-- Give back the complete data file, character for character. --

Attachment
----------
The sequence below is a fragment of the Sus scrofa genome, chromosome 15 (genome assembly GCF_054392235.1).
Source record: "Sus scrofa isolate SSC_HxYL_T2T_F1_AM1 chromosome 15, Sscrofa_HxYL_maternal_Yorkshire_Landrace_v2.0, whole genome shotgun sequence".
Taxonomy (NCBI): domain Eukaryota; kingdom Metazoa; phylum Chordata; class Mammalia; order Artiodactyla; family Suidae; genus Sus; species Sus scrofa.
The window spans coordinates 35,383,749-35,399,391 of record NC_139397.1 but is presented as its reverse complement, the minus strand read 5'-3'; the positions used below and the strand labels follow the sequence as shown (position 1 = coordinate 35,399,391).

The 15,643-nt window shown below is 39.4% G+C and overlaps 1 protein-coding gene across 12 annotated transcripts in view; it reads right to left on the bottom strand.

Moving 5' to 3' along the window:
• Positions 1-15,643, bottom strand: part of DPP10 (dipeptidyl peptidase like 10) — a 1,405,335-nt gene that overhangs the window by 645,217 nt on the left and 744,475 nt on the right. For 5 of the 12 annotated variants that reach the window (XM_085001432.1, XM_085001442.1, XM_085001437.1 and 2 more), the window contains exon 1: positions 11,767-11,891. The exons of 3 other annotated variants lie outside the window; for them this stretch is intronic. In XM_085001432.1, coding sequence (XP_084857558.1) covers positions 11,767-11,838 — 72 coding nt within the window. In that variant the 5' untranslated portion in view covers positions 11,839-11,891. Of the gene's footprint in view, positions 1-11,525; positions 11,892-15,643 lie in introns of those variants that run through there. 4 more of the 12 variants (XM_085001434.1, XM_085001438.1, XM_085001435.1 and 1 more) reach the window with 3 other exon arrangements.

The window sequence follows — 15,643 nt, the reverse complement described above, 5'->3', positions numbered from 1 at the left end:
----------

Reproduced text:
The sequence below is a fragment of the Sus scrofa genome, chromosome 15 (genome assembly GCF_054392235.1).
Source record: "Sus scrofa isolate SSC_HxYL_T2T_F1_AM1 chromosome 15, Sscrofa_HxYL_maternal_Yorkshire_Landrace_v2.0, whole genome shotgun sequence".
Taxonomy (NCBI): domain Eukaryota; kingdom Metazoa; phylum Chordata; class Mammalia; order Artiodactyla; family Suidae; genus Sus; species Sus scrofa.
The window spans coordinates 35,383,749-35,399,391 of record NC_139397.1 but is presented as its reverse complement, the minus strand read 5'-3'; the positions used below and the strand labels follow the sequence as shown (position 1 = coordinate 35,399,391).

The 15,643-nt window shown below is 39.4% G+C and overlaps 1 protein-coding gene across 12 annotated transcripts in view; it reads right to left on the bottom strand.

Moving 5' to 3' along the window:
• Positions 1-15,643, bottom strand: part of DPP10 (dipeptidyl peptidase like 10) — a 1,405,335-nt gene that overhangs the window by 645,217 nt on the left and 744,475 nt on the right. For 5 of the 12 annotated variants that reach the window (XM_085001432.1, XM_085001442.1, XM_085001437.1 and 2 more), the window contains exon 1: positions 11,767-11,891. The exons of 3 other annotated variants lie outside the window; for them this stretch is intronic. In XM_085001432.1, coding sequence (XP_084857558.1) covers positions 11,767-11,838 — 72 coding nt within the window. In that variant the 5' untranslated portion in view covers positions 11,839-11,891. Of the gene's footprint in view, positions 1-11,525; positions 11,892-15,643 lie in introns of those variants that run through there. 4 more of the 12 variants (XM_085001434.1, XM_085001438.1, XM_085001435.1 and 1 more) reach the window with 3 other exon arrangements.

The window sequence follows — 15,643 nt, the reverse complement described above, 5'->3', positions numbered from 1 at the left end: